Peel School Board Approves Britannia Farm Master Plan in Mississauga
For years, no one quite knew what would become of the 200-acre historical agricultural property known as the Britannia Farm.
The area, surrounded by Hurontario, Mclaughlin, Bristol and Matheson Blvd., has actually been the property of the school board since 1833. According to this report, it was given to the board on the condition that the land be used for educational purposes. While the land has been home to educational establishments over the years, discussions about what it would ultimately be used for fell through.
On Dec. 12, the Peel District School Board (PDSB) announced that it approved the Master Plan that proposed the site become home to an outdoor educational facility.
According to the board, the Master Plan recommends student-focused environmental and agricultural programs, the establishment of landscape zones, a development parcel that will be 32 acres in size and phased public access in partnership with the city of Mississauga.
In terms of what sits on the land presently, there’s the Britannia School House, The Conover Farm, The Gardner-Dutton House, a farmhouse, woodlot and former radial railway railbed. There is also the famous Sugar Bush that Councillor Carolyn Parrish was adamant about saving. The original 1989 Master Plan was supposed to create something on the land that conformed to the environmental surroundings and maximized usage of the natural landscape, but a lack of funding led to the plan being shelved.
In fact, this project has always had some difficulty getting off the ground due to financing difficulties. As we reported back in June, the PDSB has been exploring ideas on what to do with the land for some time, but always lacked a funding source. There is no money coming from province, so land that could generate revenue is restricted to the 32 acres that the Board owns.
That 32 acres is known as the development parcel and this swath of land will, ideally, generate some revenue—especially since the land is near the future site of the much-anticipated Hurontario LRT.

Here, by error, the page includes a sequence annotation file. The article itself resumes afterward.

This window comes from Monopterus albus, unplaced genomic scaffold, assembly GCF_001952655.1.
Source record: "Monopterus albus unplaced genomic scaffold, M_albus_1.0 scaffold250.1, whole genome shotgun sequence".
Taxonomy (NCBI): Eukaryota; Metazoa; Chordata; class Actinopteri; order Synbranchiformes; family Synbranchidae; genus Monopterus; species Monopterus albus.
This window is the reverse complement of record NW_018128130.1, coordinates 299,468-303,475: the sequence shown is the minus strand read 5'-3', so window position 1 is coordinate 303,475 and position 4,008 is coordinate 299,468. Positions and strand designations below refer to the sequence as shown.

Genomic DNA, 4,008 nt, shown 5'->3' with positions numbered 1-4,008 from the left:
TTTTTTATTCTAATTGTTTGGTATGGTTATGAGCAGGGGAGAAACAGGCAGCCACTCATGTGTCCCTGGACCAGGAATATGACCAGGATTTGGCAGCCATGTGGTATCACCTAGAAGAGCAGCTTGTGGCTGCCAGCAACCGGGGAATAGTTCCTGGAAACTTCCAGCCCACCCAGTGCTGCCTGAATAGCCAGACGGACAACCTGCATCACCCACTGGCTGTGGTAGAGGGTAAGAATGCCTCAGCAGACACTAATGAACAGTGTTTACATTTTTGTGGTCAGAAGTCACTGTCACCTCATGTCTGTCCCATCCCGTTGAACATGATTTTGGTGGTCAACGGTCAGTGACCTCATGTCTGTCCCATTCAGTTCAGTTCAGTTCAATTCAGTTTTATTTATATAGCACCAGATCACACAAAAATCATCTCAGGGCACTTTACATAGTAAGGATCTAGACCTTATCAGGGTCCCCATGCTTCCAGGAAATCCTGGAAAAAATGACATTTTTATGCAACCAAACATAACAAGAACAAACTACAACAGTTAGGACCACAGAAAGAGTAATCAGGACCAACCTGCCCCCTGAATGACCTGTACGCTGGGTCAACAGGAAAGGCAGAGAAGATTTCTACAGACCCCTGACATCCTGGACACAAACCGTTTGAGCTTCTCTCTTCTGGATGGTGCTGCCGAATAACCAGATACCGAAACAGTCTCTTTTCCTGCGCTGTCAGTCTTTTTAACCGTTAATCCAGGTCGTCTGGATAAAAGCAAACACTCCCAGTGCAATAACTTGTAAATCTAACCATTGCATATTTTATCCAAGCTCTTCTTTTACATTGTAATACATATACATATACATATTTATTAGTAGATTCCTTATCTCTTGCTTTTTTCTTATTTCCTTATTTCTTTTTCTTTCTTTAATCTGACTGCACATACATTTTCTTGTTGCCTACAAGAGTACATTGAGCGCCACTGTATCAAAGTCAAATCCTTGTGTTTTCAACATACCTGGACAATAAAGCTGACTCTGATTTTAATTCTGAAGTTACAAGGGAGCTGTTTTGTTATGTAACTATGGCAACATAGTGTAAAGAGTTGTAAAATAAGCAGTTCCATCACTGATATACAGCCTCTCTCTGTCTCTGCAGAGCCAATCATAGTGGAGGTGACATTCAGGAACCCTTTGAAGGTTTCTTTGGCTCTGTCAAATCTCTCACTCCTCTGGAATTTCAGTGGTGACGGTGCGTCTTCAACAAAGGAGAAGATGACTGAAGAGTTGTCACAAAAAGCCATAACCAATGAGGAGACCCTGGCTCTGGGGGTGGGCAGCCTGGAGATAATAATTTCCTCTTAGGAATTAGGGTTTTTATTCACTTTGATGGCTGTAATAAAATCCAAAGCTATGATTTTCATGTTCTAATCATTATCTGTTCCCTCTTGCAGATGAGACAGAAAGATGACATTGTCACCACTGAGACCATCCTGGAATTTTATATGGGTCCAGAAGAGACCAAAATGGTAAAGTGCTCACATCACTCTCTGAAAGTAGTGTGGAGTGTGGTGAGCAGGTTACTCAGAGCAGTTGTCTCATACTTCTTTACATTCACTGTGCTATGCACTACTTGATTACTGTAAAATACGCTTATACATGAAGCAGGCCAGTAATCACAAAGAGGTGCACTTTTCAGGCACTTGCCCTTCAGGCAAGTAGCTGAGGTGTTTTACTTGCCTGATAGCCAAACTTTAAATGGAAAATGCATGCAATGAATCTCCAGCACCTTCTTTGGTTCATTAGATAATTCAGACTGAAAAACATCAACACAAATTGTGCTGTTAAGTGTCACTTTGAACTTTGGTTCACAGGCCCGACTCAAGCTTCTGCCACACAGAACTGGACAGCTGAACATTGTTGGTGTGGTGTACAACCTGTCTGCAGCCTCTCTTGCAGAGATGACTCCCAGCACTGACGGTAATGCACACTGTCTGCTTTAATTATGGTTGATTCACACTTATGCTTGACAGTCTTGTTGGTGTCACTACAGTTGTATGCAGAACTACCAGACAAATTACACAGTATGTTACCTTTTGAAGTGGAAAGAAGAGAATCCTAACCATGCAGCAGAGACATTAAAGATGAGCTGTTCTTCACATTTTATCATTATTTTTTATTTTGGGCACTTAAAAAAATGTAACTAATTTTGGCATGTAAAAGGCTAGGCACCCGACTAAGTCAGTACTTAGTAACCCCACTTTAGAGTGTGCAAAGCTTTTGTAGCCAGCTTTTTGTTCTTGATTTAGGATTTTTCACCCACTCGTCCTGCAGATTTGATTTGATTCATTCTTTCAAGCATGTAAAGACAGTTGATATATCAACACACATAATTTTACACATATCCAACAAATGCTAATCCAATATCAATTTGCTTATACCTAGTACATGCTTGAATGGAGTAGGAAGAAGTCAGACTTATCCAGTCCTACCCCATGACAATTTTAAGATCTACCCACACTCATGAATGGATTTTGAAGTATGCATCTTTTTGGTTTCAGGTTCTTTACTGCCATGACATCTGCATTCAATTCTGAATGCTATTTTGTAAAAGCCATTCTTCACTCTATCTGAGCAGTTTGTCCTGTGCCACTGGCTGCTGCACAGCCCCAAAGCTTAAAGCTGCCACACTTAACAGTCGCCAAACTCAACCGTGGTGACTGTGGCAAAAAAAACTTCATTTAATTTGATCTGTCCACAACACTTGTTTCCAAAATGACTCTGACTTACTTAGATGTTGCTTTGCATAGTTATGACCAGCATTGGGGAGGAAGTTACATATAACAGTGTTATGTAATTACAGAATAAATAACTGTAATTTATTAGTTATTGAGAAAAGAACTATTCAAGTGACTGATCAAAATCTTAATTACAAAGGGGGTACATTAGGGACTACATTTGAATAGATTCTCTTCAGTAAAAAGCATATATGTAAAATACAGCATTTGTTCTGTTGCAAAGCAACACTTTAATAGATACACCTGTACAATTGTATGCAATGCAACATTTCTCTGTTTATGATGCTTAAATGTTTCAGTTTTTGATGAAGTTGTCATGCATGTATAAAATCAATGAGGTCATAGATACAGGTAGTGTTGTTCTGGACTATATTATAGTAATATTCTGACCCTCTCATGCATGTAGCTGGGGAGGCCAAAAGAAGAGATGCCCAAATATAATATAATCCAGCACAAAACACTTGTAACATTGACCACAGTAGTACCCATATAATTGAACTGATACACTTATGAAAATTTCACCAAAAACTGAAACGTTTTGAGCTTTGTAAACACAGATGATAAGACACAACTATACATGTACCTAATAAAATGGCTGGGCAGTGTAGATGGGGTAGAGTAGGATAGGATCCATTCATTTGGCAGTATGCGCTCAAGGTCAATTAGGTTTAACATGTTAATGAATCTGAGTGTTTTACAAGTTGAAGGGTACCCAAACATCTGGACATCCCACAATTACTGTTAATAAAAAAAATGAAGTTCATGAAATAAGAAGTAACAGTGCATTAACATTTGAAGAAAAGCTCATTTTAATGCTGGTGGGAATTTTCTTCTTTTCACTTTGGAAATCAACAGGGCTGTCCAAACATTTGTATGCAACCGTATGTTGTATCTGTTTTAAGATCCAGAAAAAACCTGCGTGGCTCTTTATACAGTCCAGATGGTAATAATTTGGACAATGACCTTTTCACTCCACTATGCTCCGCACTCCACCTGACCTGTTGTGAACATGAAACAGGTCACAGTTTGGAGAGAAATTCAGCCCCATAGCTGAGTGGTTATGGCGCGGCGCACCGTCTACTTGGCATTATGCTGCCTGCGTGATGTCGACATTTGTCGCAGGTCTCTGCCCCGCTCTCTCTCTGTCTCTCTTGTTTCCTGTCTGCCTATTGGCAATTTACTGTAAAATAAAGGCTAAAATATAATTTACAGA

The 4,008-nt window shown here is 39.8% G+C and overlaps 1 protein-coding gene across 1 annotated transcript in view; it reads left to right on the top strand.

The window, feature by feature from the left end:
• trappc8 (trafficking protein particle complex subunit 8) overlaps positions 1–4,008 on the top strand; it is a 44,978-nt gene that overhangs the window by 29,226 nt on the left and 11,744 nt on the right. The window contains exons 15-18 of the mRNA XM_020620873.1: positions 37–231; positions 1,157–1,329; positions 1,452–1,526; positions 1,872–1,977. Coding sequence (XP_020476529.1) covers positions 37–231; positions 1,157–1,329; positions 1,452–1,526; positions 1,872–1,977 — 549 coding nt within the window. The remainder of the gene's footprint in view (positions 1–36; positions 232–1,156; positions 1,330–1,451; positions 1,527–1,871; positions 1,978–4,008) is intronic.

“The full funding announcement of the Hurontario LRT was a major game changer for the City of Mississauga and the future of the Britannia Farm site,” the Master Plan reads. “The LRT will, over time, change the face of the Hurontario Street corridor into an inviting, vibrant street. Now is the time to capture the value in a portion of the lands fronting onto Hurontario Street and to explore market-based opportunities. The development parcel should be developed with the utmost respect for its special surroundings: no other parcel of this scale (approximately 32 acres) will be able to offer the most attractive transit connections; proximity to the downtown and highways; and adjacency to a 170 acre historic and green cultural heritage landscape. A mix of uses and a sensitive built form will ensure that the proposed development responds appropriately to these unique assets.”
While some might worry that the development parcel will detract from the natural look of the space, it will most likely blend in with the developed areas beyond the farmland along the Hurontario corridor. It’ll also provide—although it’ll likely take some time—more housing along a rapidly urbanizing area of the city.
All that said, the Master Plan highlights the construction of the field centre, and that proposal respects the land’s historical roots.
“The heart of the Britannia Farm property will be the proposed field centre building. This building will be located in close proximity to the many varied landscapes that converge in the west end of the property: the agricultural fields, the meadow, the sugar bush and the woodlot,” the plan reads.
According to the plan, the center will provide a “clear place of arrival” for students and visitors interested in the ecological programs, including the sugar bush. Inside the building, visitors will find the offices of the Alternative Programs staff and the building will be especially useful on very cold and very hot days.
“The building itself offers a completely enclosed and secure learning environment, controlled by PDSB staff. The immediate grounds and landscape surrounding the building should be programmed with features that connect directly to the building, require its services. The grounds can be organized with defined boundaries created by program features (planters etc.) or landscape design (fencing, tree breaks) to provide a place where the youngest students can explore in a space scaled for discovery without being overwhelming,” the plan reads.
All in all, it’s encouraging to see something done to the property that it’s line with the century-old mandate the school board was given.
We’ll keep you posted on any updates.
All images courtesy of Peel District School Board
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